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Lottie

Mixed Breed

“We adopted Lottie from a shelter in St. Louis. She is super sweet and loyal. Could not have asked for a better dog!”

This dog has been viewed 1701 times and been given 6 wags

Genetic Breed Result

Learn how it’s done

Mixed Breed

76.3% Australian Cattle Dog
23.7% Border Collie
Australian Cattle Dog Australian Cattle Dog
A classic cattle dog, Australian Cattle Dogs were developed from a mixture of breeds in Australia in the 19th century, and still maintain their energetic herding instincts today.
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Border Collie Border Collie
Border Collies are highly energetic and work oriented herding dogs, whose stamina is matched by their intelligence and alertness. If you want the smartest dog out there, then you have come to the right place!
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Genetic Stats


Wolfiness

2.5 % HIGH Learn More

Predicted Adult Weight
Genetic Age
55 human years Learn More
Based on the date of birth provided

Breed Mix Matches

Explore other Embark dogs who have breed mixes that are similar to Lottie’s.
A Mix Match of 100 means they are the exact same breed mix!

DNA Breed Origins

What’s this?
Breed colors:
Australian Cattle Dog
Border Collie

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Family Tree From Embark PARENTS GRANDPARENTS GREAT GRANDPARENTS Australian Cattle Dog mix Australian Cattle Dog mix Australian Cattle Dog Australian Cattle Dog mix Australian Cattle Dog Border Collie mix Australian Cattle Dog Australian Cattle Dog Australian Cattle Dog Australian Cattle Dog mix Australian Cattle Dog Australian Cattle Dog Border Collie Border Collie mix

Our algorithms predict this is the most likely family tree to explain Lottie’s breed mix, but this family tree may not be the only possible one.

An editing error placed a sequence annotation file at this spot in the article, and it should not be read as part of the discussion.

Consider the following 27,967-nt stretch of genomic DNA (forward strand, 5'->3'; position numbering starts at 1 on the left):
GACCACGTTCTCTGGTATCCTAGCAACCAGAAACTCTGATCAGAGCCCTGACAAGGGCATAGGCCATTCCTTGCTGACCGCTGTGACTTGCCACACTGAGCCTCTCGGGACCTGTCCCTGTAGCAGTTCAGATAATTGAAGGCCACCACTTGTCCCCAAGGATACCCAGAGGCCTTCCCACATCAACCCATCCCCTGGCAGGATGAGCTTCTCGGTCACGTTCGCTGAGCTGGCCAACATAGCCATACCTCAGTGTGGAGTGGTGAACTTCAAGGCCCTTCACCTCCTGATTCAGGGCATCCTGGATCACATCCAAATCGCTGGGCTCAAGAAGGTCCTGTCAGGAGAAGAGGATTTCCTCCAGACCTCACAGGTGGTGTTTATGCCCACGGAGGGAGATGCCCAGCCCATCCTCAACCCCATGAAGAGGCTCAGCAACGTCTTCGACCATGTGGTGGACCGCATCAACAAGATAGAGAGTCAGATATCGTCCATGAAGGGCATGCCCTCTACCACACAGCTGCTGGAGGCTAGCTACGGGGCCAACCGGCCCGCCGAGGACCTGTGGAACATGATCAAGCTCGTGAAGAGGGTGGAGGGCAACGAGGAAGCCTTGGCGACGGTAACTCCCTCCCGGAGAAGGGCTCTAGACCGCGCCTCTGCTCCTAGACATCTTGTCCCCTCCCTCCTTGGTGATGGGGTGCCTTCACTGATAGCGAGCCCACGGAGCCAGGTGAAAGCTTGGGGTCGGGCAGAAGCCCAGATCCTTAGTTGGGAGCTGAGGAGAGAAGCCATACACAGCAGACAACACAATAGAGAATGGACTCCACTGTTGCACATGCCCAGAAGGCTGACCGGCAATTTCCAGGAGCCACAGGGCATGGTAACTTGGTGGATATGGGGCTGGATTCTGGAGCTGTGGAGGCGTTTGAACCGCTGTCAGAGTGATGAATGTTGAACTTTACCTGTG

Through Lottie’s mitochondrial DNA we can trace her mother’s ancestry back to where dogs and people first became friends. This map helps you visualize the routes that her ancestors took to your home. Their story is described below the map.

Haplogroup

C2

Haplotype

C21

Map

C2

Lottie’s Haplogroup

C2 is a very old female lineage found more commonly among English Setters, English Bulldogs, and American Eskimo Dogs. We also see C2 in village dogs in South Asia. Rather than having a few characteristic breeds representing this lineage particularly well, it is present in a few uncommon individuals of many different breeds. Unlike some European breed lineages that have seen skyrocketing popularity along the path to the modern dogs we see today, C2 tends to reflect the deep history of man's best friend.

C21

Lottie’s Haplotype

Part of the C2 haplogroup, this haplotype occurs most commonly in Border Collies, Australian Cattle Dogs, and village dogs in Fiji.

Some other Embark dogs with this haplotype:

You can often find his haplogroup in the lovable English Bulldog.

The Paternal Haplotype reveals a dog’s deep ancestral lineage, stretching back thousands of years to the original domestication of dogs.

Are you looking for information on the breeds that Lottie inherited from her mom and dad? Check out her breed breakdown and family tree.

Paternal Haplotype is determined by looking at a dog’s Y-chromosome—but not all dogs have Y-chromosomes!

Why can’t we show Paternal Haplotype results for female dogs?

All dogs have two sex chromosomes. Female dogs have two X-chromosomes (XX) and male dogs have one X-chromosome and one Y-chromosome (XY). When having offspring, female (XX) dogs always pass an X-chromosome to their puppy. Male (XY) dogs can pass either an X or a Y-chromosome—if the puppy receives an X-chromosome from its father then it will be a female (XX) puppy and if it receives a Y-chromosome then it will be a male (XY) puppy. As you can see, Y-chromosomes are passed down from a male dog only to its male offspring.

Since Lottie is a female (XX) dog, she has no Y-chromosome for us to analyze and determine a paternal haplotype.